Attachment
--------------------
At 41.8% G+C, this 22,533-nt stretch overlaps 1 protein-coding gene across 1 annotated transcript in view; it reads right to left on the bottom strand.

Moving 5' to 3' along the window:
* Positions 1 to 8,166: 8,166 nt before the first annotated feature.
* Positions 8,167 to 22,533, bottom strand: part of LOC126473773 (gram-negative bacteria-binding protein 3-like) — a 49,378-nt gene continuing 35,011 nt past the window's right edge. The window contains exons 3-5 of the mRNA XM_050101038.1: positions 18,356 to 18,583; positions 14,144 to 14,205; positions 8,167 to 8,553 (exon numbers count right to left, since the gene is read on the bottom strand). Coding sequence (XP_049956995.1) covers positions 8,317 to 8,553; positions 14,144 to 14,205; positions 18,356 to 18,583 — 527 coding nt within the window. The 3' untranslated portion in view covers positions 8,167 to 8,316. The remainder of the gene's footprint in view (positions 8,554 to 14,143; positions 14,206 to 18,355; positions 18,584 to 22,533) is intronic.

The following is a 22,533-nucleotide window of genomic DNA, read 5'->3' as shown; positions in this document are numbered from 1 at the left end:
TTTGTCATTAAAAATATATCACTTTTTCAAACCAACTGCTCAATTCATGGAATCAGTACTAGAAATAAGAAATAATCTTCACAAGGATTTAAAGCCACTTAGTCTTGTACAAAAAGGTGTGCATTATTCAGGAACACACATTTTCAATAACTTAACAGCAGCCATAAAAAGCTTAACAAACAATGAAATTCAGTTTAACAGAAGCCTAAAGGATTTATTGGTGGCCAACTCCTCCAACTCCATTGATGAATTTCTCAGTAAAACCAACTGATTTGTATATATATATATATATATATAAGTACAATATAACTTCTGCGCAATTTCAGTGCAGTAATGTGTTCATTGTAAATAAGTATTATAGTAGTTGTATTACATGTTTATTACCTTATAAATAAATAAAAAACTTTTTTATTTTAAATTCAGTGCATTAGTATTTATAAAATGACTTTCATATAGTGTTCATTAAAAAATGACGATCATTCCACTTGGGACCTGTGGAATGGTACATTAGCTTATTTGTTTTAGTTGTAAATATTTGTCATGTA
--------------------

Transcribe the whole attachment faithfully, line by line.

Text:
At 41.8% G+C, this 22,533-nt stretch overlaps 1 protein-coding gene across 1 annotated transcript in view; it reads right to left on the bottom strand.

Moving 5' to 3' along the window:
* Positions 1 to 8,166: 8,166 nt before the first annotated feature.
* Positions 8,167 to 22,533, bottom strand: part of LOC126473773 (gram-negative bacteria-binding protein 3-like) — a 49,378-nt gene continuing 35,011 nt past the window's right edge. The window contains exons 3-5 of the mRNA XM_050101038.1: positions 18,356 to 18,583; positions 14,144 to 14,205; positions 8,167 to 8,553 (exon numbers count right to left, since the gene is read on the bottom strand). Coding sequence (XP_049956995.1) covers positions 8,317 to 8,553; positions 14,144 to 14,205; positions 18,356 to 18,583 — 527 coding nt within the window. The 3' untranslated portion in view covers positions 8,167 to 8,316. The remainder of the gene's footprint in view (positions 8,554 to 14,143; positions 14,206 to 18,355; positions 18,584 to 22,533) is intronic.

The following is a 22,533-nucleotide window of genomic DNA, read 5'->3' as shown; positions in this document are numbered from 1 at the left end:
TTTGTCATTAAAAATATATCACTTTTTCAAACCAACTGCTCAATTCATGGAATCAGTACTAGAAATAAGAAATAATCTTCACAAGGATTTAAAGCCACTTAGTCTTGTACAAAAAGGTGTGCATTATTCAGGAACACACATTTTCAATAACTTAACAGCAGCCATAAAAAGCTTAACAAACAATGAAATTCAGTTTAACAGAAGCCTAAAGGATTTATTGGTGGCCAACTCCTCCAACTCCATTGATGAATTTCTCAGTAAAACCAACTGATTTGTATATATATATATATATATATAAGTACAATATAACTTCTGCGCAATTTCAGTGCAGTAATGTGTTCATTGTAAATAAGTATTATAGTAGTTGTATTACATGTTTATTACCTTATAAATAAATAAAAAACTTTTTTATTTTAAATTCAGTGCATTAGTATTTATAAAATGACTTTCATATAGTGTTCATTAAAAAATGACGATCATTCCACTTGGGACCTGTGGAATGGTACATTAGCTTATTTGTTTTAGTTGTAAATATTTGTCATGTA